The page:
Once the shell swap is finished, I'll need to rename them... referring to them as #1 and #2, or by their serial numbers will be confusing. Which trailer gets which serial number? I have already registered O-9003 and it is the one listed with the WBCCI... but doesn't the serial number stay with the shell?

October 31, 2006

#29 - The Second Airstream Changes Everything

Yesterday, Rob Baker and Dick Perkins towed my #2 trailer from Rob's house to Colin's shop. Thanks guys.

I got my first real look at my second 1956 Caravanner and am impressed. The tree damage was minimal. The front 14x14 roof vent was damaged where a branch went down through it. And there are a few very mild dents in the front end cap on the curb side to the right of the door. I own a bunch of extra vents and Colin says he can fix the dents in the end cap so that they are unnoticeable.

Click the Photo to See How Mild the Dent Is

Overall, the shell is nearly perfect. It's partially polished here and there, so I didn't really notice finer scratches, but there are no dents at all other than the little ones Colin will remove.

Don't Mind the Missing Windows. They're Inside.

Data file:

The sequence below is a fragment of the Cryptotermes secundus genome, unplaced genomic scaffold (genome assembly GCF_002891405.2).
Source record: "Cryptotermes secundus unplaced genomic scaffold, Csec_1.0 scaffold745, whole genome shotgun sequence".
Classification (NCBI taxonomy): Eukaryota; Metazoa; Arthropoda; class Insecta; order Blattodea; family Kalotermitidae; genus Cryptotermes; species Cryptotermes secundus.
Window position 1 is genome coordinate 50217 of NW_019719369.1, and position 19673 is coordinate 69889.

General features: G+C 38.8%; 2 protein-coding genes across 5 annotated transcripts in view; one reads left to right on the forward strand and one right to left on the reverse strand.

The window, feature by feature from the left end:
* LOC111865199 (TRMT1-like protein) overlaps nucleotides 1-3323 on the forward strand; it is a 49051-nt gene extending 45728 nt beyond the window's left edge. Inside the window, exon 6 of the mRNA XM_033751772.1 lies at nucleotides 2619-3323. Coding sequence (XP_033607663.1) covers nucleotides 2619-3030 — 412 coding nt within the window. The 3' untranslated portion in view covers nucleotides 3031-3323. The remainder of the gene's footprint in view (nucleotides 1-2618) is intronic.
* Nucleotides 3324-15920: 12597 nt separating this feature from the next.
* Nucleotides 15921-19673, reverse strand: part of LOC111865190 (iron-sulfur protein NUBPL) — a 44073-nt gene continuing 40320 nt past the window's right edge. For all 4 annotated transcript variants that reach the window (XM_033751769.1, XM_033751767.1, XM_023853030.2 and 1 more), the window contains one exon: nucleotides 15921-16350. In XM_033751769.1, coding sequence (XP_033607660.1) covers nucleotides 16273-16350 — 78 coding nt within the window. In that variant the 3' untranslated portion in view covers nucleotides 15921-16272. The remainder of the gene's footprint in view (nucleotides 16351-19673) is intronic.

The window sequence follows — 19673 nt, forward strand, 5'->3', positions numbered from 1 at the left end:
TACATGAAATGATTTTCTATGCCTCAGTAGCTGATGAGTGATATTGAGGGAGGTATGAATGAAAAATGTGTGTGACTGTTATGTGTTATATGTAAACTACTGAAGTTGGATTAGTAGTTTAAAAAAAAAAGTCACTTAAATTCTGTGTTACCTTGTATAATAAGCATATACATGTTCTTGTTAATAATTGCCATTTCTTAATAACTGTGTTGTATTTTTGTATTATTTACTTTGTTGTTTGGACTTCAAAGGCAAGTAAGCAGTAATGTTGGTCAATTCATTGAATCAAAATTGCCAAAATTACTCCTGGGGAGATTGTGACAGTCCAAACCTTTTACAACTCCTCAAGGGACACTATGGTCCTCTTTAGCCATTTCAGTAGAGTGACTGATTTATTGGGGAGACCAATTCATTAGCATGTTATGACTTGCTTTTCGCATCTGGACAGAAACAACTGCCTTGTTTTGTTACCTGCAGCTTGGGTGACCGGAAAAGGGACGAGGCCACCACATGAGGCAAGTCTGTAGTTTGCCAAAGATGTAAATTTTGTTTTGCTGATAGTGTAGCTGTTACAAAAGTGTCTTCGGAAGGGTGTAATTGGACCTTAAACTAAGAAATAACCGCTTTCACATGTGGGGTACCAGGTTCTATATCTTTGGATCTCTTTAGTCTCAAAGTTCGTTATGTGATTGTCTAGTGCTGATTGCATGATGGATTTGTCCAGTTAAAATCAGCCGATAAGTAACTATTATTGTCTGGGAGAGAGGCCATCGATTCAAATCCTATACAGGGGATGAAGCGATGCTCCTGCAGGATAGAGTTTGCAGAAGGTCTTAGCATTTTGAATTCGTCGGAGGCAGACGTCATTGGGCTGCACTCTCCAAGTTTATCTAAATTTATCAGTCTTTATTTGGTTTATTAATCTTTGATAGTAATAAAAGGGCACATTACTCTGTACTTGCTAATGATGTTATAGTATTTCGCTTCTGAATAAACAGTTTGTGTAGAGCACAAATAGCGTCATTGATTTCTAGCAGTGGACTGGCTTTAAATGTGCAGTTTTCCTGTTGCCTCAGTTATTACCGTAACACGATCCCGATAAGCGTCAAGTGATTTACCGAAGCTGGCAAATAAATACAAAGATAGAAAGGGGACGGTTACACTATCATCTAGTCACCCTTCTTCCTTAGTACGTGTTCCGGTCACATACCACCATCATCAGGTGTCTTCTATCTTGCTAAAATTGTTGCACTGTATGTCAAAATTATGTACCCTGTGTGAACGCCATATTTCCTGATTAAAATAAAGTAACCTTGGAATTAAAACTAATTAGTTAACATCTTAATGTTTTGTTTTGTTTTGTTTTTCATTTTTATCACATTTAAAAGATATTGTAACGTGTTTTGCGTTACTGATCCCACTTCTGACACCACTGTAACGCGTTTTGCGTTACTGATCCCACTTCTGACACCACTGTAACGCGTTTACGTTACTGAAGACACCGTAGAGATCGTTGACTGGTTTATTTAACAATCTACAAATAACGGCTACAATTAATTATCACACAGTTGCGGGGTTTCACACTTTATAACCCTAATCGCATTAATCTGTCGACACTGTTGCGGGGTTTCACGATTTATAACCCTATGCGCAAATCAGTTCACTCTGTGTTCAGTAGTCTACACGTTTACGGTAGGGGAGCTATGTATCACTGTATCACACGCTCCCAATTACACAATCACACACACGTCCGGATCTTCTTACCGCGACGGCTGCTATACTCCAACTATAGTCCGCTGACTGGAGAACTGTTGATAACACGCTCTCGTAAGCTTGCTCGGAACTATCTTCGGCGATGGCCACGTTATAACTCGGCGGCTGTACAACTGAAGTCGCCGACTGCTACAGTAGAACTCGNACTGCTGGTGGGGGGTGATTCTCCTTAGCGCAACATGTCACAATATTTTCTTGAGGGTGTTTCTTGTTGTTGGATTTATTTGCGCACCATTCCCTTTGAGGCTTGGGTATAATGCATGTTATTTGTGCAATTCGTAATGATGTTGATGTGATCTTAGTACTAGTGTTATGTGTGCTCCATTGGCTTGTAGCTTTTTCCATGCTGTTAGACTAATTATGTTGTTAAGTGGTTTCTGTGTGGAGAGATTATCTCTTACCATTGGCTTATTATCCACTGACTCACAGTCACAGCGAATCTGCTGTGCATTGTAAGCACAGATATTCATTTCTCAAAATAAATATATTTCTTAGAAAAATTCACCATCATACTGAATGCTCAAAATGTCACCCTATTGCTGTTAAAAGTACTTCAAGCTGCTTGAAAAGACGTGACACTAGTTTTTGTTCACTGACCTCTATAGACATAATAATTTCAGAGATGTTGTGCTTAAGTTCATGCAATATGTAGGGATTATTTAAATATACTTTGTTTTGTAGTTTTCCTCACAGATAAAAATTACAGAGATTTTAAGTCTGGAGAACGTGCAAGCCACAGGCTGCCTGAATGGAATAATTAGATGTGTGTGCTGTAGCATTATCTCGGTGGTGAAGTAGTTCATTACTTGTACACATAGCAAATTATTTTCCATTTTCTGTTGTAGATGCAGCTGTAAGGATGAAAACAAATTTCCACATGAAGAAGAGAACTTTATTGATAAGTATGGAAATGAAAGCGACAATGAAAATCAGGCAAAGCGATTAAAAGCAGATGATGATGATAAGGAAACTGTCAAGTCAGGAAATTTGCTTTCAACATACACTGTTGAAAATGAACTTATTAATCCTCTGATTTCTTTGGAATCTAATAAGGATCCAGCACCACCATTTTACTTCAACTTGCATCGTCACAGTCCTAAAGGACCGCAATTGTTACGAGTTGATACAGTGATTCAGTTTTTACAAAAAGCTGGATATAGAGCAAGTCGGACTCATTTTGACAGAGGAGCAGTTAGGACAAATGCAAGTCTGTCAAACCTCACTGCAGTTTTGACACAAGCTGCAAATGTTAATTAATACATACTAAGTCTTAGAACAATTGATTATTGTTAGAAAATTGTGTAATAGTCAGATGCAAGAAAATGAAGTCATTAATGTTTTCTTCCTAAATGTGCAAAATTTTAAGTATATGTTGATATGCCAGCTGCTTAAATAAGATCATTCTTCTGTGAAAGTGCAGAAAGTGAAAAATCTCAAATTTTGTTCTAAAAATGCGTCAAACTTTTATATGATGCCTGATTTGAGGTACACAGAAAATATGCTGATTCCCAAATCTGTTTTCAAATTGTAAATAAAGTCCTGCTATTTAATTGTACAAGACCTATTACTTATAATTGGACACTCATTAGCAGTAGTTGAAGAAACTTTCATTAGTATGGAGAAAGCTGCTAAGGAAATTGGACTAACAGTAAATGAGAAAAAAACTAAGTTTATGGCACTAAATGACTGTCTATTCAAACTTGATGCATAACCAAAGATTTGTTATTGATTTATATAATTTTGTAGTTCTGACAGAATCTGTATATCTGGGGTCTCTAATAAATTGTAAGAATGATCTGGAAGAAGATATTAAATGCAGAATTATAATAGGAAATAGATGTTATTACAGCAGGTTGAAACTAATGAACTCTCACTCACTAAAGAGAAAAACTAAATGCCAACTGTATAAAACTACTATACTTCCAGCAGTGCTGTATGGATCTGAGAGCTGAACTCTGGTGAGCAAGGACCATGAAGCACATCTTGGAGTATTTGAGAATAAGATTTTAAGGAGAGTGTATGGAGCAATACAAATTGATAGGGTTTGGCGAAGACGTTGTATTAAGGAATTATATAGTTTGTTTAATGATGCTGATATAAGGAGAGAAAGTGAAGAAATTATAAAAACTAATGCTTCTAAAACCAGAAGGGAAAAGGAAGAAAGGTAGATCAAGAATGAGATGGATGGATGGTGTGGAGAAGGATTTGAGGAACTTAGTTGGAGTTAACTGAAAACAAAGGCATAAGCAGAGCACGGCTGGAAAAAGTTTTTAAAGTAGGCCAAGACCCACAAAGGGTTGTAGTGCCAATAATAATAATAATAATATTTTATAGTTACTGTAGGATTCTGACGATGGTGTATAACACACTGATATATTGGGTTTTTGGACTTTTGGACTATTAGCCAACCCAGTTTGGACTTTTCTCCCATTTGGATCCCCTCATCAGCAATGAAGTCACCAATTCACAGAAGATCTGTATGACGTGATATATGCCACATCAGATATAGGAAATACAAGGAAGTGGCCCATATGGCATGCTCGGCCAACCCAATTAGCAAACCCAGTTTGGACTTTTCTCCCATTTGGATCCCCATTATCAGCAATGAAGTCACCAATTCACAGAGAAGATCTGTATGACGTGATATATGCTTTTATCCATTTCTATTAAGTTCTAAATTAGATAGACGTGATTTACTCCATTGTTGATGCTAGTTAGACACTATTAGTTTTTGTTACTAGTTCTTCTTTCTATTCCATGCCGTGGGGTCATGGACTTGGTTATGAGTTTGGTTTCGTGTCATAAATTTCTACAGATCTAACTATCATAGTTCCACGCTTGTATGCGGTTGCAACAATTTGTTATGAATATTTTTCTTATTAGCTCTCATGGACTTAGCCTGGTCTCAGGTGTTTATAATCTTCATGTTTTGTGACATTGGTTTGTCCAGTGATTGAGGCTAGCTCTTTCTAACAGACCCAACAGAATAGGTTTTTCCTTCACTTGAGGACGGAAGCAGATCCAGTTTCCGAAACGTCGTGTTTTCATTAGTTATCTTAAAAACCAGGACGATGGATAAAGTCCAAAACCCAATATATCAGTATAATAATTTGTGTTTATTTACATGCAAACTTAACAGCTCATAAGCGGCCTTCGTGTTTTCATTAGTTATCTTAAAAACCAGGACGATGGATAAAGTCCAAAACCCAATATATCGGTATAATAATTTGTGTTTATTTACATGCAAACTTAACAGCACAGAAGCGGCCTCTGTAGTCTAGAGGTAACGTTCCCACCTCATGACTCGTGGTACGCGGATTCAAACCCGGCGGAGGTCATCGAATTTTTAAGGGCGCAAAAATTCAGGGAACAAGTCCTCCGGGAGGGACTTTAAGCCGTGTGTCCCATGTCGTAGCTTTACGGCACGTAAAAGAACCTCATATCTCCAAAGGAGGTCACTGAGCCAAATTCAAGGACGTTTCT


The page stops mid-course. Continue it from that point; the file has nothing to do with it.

Seeing that near perfect shell on #2 made it absolutely clear where I'm going with this project. I'm taking shell #2 as a whole and moving it to chassis #1. Chassis #1 has been fixed and modified by Colin and his guys to add space for a spare tire, a gray tank and mounting plates for a torsion axle. With shell #2 on top, it's going to be a beautiful and structurally strong trailer.

Chassis #2 and shell #1 will be tacked together temporarily to form an organ donor trailer. Shell #1 has so many problems that it would cost way more to fix it than it will to fix shell #2. Chassis #2 was repaired by the previous owner and some of what they did was great, but it would need a lot more work before would be properly restored.

Caravanner #2 came with all its interior parts (and some exterior parts) loose inside. The previous owners had gutted it and partially removed the window frames for restoration when they ran out of steam. When Rob picked it up in October, they threw everything inside and in the back of Rob's truck. They promise me it's all there in pieces and parts, but I won't know until I have a chance to unpack and inventory. Since my Caravanner #1 came with virtually no original interior, we'll use virtually every scrap from #2.